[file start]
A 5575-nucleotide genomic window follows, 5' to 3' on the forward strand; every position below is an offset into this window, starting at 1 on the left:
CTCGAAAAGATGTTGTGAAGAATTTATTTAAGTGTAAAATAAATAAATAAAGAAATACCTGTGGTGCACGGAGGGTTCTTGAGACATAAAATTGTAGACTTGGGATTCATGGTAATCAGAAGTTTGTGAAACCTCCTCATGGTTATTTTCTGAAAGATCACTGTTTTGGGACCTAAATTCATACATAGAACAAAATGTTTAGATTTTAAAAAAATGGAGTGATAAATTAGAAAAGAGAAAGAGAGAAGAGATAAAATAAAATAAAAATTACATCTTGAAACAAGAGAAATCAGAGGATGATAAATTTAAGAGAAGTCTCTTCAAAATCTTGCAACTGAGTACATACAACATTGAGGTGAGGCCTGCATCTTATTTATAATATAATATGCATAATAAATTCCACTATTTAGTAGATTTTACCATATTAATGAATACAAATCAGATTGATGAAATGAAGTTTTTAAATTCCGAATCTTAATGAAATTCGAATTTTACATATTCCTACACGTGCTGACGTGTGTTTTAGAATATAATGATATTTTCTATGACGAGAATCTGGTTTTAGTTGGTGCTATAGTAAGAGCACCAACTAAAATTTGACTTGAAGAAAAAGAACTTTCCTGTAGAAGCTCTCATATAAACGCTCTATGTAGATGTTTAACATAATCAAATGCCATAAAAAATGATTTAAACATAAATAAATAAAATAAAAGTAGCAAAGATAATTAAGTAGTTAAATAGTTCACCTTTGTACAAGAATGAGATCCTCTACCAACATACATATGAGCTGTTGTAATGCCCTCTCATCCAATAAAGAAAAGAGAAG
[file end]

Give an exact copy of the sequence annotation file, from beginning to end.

A 5575-nucleotide genomic window follows, 5' to 3' on the forward strand; every position below is an offset into this window, starting at 1 on the left:
CTCGAAAAGATGTTGTGAAGAATTTATTTAAGTGTAAAATAAATAAATAAAGAAATACCTGTGGTGCACGGAGGGTTCTTGAGACATAAAATTGTAGACTTGGGATTCATGGTAATCAGAAGTTTGTGAAACCTCCTCATGGTTATTTTCTGAAAGATCACTGTTTTGGGACCTAAATTCATACATAGAACAAAATGTTTAGATTTTAAAAAAATGGAGTGATAAATTAGAAAAGAGAAAGAGAGAAGAGATAAAATAAAATAAAAATTACATCTTGAAACAAGAGAAATCAGAGGATGATAAATTTAAGAGAAGTCTCTTCAAAATCTTGCAACTGAGTACATACAACATTGAGGTGAGGCCTGCATCTTATTTATAATATAATATGCATAATAAATTCCACTATTTAGTAGATTTTACCATATTAATGAATACAAATCAGATTGATGAAATGAAGTTTTTAAATTCCGAATCTTAATGAAATTCGAATTTTACATATTCCTACACGTGCTGACGTGTGTTTTAGAATATAATGATATTTTCTATGACGAGAATCTGGTTTTAGTTGGTGCTATAGTAAGAGCACCAACTAAAATTTGACTTGAAGAAAAAGAACTTTCCTGTAGAAGCTCTCATATAAACGCTCTATGTAGATGTTTAACATAATCAAATGCCATAAAAAATGATTTAAACATAAATAAATAAAATAAAAGTAGCAAAGATAATTAAGTAGTTAAATAGTTCACCTTTGTACAAGAATGAGATCCTCTACCAACATACATATGAGCTGTTGTAATGCCCTCTCATCCAATAAAGAAAAGAGAAG